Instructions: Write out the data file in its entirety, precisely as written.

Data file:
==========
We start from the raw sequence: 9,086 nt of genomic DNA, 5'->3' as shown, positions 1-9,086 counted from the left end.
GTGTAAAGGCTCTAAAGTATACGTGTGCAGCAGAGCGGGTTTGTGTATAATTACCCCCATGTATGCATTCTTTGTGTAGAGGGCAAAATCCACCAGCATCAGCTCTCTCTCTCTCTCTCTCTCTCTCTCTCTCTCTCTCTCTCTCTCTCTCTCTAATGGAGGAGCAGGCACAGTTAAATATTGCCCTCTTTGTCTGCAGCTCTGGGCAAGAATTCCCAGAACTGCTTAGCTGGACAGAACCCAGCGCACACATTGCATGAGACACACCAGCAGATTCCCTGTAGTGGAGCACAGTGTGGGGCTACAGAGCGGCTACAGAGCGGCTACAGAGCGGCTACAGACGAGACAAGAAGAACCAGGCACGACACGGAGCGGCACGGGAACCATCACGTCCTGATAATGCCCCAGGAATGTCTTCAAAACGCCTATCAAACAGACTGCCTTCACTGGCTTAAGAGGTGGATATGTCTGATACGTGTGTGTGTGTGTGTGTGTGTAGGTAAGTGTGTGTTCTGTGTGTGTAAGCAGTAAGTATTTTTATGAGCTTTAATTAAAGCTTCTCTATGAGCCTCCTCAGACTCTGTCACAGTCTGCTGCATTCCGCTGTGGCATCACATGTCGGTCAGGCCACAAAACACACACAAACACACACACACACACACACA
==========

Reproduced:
We start from the raw sequence: 9,086 nt of genomic DNA, 5'->3' as shown, positions 1-9,086 counted from the left end.
GTGTAAAGGCTCTAAAGTATACGTGTGCAGCAGAGCGGGTTTGTGTATAATTACCCCCATGTATGCATTCTTTGTGTAGAGGGCAAAATCCACCAGCATCAGCTCTCTCTCTCTCTCTCTCTCTCTCTCTCTCTCTCTCTCTCTCTCTCTCTCTAATGGAGGAGCAGGCACAGTTAAATATTGCCCTCTTTGTCTGCAGCTCTGGGCAAGAATTCCCAGAACTGCTTAGCTGGACAGAACCCAGCGCACACATTGCATGAGACACACCAGCAGATTCCCTGTAGTGGAGCACAGTGTGGGGCTACAGAGCGGCTACAGAGCGGCTACAGAGCGGCTACAGACGAGACAAGAAGAACCAGGCACGACACGGAGCGGCACGGGAACCATCACGTCCTGATAATGCCCCAGGAATGTCTTCAAAACGCCTATCAAACAGACTGCCTTCACTGGCTTAAGAGGTGGATATGTCTGATACGTGTGTGTGTGTGTGTGTGTGTAGGTAAGTGTGTGTTCTGTGTGTGTAAGCAGTAAGTATTTTTATGAGCTTTAATTAAAGCTTCTCTATGAGCCTCCTCAGACTCTGTCACAGTCTGCTGCATTCCGCTGTGGCATCACATGTCGGTCAGGCCACAAAACACACACAAACACACACACACACACACACA